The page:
The Empire State Building glittered majestically over the flat rooftops and steaming chimneys. I threw some stale bread to the pigeons below and watched them scramble for pieces in the snow, wondering if Toni was thinking about another man, or what she would do with me. Her preparations to leave made me want her more. She looked at me as if reading my mind and shook her head.

The phone rang. I didn't answer. My mother was calling from Florida. She couldn't sleep, the weather was warm and she wanted to know how I was and when I was going to visit.  

"More coffee?" I asked Toni and filled her cup again. She held it against her chest, enclosing it with her hands.  

"My Mom died when I was in high school. Dad raised us, but it wasn't much of a home. He was sloshed most of the time, or hanging out with one of his girlfriends. Two of us, me and my sister. She was a couple of years younger. We grew up fast; had to. He was pissed when I moved out. Guess he thought I'd take care of him forever." She shook her head. "We don't talk much now. Sis stayed for a while and then she got pregnant and moved in with the father, a black dude that lived in the projects. He's into cars, fixing 'em, sometimes stealing 'em. But he's a good guy. He cares about her and the kid."

We’d argued the night before about her latest attempts to teach people how to fight the "capitalist pigs and the ruling class.”  Old stuff, I'd said, full of thorny slogans and rhetoric, warmed over by "the vanguard" to set us on the right path. "Clichés," I said. She didn't appreciate my comments. I too could be "the enemy," she'd said, half-jokingly. "It's how you think, as well as what you do, or don't do. Time will tell." The kitchen was warming up. Che waited patiently for me by the door.   

A large roach crawled from behind the stove in bloated confusion. I tried to kill it with a sudden stomp, raising dust from beneath the torn linoleum. Toni glared at me, startled by my sudden rage. I wished she would hug me undialectically.

I turned on the radio for the morning news. "Listen to this," she said and turned it off. She read a manifesto she'd written in a spiral notebook covered with a subway map on which she had scrawled "We're all victims!"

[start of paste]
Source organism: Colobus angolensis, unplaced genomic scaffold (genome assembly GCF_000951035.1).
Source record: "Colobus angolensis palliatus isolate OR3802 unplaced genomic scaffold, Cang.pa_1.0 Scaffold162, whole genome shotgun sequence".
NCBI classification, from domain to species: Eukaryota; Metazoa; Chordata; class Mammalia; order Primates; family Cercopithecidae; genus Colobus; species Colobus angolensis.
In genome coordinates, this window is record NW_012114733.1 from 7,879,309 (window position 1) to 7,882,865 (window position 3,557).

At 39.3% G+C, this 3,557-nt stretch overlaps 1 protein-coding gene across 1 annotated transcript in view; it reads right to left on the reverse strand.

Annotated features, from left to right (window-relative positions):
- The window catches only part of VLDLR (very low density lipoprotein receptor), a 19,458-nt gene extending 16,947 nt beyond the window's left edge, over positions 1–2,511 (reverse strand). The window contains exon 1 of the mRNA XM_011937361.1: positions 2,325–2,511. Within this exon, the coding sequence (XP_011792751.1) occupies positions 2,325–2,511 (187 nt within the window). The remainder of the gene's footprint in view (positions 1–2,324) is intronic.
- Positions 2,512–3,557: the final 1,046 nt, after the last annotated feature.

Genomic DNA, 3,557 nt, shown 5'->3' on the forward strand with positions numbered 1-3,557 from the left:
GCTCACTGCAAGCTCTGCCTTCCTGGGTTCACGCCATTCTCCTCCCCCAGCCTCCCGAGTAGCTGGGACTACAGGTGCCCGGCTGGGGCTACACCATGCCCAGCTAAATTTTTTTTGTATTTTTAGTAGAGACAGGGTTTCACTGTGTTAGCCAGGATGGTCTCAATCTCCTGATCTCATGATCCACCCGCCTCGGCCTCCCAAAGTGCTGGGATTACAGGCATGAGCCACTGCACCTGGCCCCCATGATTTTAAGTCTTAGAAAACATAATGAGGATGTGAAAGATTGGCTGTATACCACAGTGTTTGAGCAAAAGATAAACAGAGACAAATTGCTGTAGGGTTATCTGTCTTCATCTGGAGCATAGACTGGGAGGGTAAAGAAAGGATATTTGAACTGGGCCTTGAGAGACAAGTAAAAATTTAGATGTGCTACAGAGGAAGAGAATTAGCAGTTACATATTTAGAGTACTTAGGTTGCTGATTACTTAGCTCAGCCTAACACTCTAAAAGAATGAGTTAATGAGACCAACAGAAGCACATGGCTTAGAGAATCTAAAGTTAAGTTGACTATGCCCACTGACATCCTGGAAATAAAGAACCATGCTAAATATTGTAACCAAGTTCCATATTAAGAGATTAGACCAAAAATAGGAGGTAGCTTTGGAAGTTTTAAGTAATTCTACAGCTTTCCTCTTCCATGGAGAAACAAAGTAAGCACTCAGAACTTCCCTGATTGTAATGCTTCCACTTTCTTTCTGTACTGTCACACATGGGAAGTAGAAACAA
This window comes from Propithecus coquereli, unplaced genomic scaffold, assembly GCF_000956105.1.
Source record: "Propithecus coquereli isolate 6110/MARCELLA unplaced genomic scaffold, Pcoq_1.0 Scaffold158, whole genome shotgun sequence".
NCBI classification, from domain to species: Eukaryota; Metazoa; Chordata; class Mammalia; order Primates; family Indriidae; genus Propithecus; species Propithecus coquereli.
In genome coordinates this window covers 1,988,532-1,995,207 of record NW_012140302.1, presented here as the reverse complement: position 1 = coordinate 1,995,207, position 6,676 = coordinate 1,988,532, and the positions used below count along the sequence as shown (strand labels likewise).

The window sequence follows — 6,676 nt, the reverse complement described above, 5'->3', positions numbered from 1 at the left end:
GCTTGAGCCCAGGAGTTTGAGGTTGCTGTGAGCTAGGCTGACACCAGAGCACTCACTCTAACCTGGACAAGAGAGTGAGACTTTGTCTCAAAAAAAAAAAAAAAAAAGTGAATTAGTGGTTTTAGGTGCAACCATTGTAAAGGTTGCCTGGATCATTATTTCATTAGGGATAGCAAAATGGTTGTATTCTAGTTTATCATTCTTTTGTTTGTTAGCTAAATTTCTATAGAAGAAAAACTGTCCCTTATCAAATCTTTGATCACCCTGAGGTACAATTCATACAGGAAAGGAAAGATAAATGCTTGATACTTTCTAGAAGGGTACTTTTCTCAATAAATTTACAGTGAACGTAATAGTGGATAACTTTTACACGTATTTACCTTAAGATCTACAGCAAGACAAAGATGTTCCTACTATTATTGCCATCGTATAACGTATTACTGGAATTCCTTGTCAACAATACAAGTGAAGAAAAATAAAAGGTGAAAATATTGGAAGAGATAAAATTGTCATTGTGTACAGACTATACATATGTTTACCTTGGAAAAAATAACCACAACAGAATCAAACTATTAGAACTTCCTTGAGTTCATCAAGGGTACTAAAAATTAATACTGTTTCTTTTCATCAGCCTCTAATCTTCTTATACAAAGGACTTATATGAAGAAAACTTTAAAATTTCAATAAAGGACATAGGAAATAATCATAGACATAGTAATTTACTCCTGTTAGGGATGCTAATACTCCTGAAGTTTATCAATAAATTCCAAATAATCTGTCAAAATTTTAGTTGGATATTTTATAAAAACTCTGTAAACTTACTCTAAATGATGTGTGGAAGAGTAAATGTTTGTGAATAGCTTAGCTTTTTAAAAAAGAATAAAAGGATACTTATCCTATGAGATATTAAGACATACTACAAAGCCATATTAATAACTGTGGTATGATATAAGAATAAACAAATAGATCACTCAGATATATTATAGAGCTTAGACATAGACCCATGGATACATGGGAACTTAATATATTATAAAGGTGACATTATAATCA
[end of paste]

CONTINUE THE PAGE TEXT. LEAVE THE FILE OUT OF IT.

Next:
"It lacks imagination," I contended when she was done, handing her back an anti-war flyer, wanting poetry. She looked at me indignantly. Not the correct thing to say to a disciplined revolutionary. I turned the radio back on. The war. Stock prices. Sports. The weather.  

"Wall Street doesn't care about people," she said sharply.

"They're not supposed to," I replied, thinking about a friend of mine who'd dropped out of grad school to become a stockbroker.

“It’s over,” Mel told me as we sat at the Chelsea Bar over beers. “I've taken a permanent 'leave-of-absence.' I’m making money and I like it. Screw the degrees, man.”

“Yeah,” I nodded. “That’s good. Making money.” I didn’t want to tell him that I thought he'd sold out. And that I was jealous.

"Hey, you betta get yo act together," Toni scolded, pointing at me. At first I thought she was teasing, but then she seemed upset with me; it was the last thing I wanted.  "We gotta bring the revolution," she said, shaking her head for emphasis. Power to the People! proclaimed the button she wore on her faded denim shirt. I nodded and wondered whether she would come back to bed. 

She was going off to teach in an East Harlem elementary school. She would read her students a Vietnamese story and call them ‘comrades.’ She would tell them that she was quitting next week because she had to work on "Media for the Masses," a project run by her ex-lover.

She would tell that to the little boy who kissed and hugged her whenever he had the chance and resorted to biting her when she didn't pay enough attention to him. She would tell that to the girl who stood in the corner and stared at her with angry love. But there were more important things to do. As Mao says, 'Someone always gets hurt in the struggle; make sure it isn't you.' 

 "Without a sense of humor," I told her, "you can get very confused."

She looked at me and squinted, measuring the distance between us. The A express shook the building as it hurtled past. For a moment, she looked frightened or amused. Was it me? Had I said the wrong thing? I tried to find a way back. I brushed her hair with my hand; she pushed me away.

"Why did you do that?" she demanded. "My father used to do that; I hate it. Makes me feel like I'm your childslave, your toy." She stood up defiantly.   

One of the neighbors began banging on the water pipes. In Brooklyn, Malta, Greece, or wherever they were from, this was a signal to send up more heat. But the boiler hadn't worked in weeks. In our old rent controlled building, no one was listening.

Cars continued to back up in both directions. An ambulance stuck in traffic wailed over the grudging pattern of chaos and confusion. I wanted to ask Toni if we would see each other again and if she could love me; I wondered if I could love her. A game of chance, cafeteria of desires. Eat as much as you want; no matter how much you're always hungry. I raped you softly with my love… A song from the radio. I raped myself.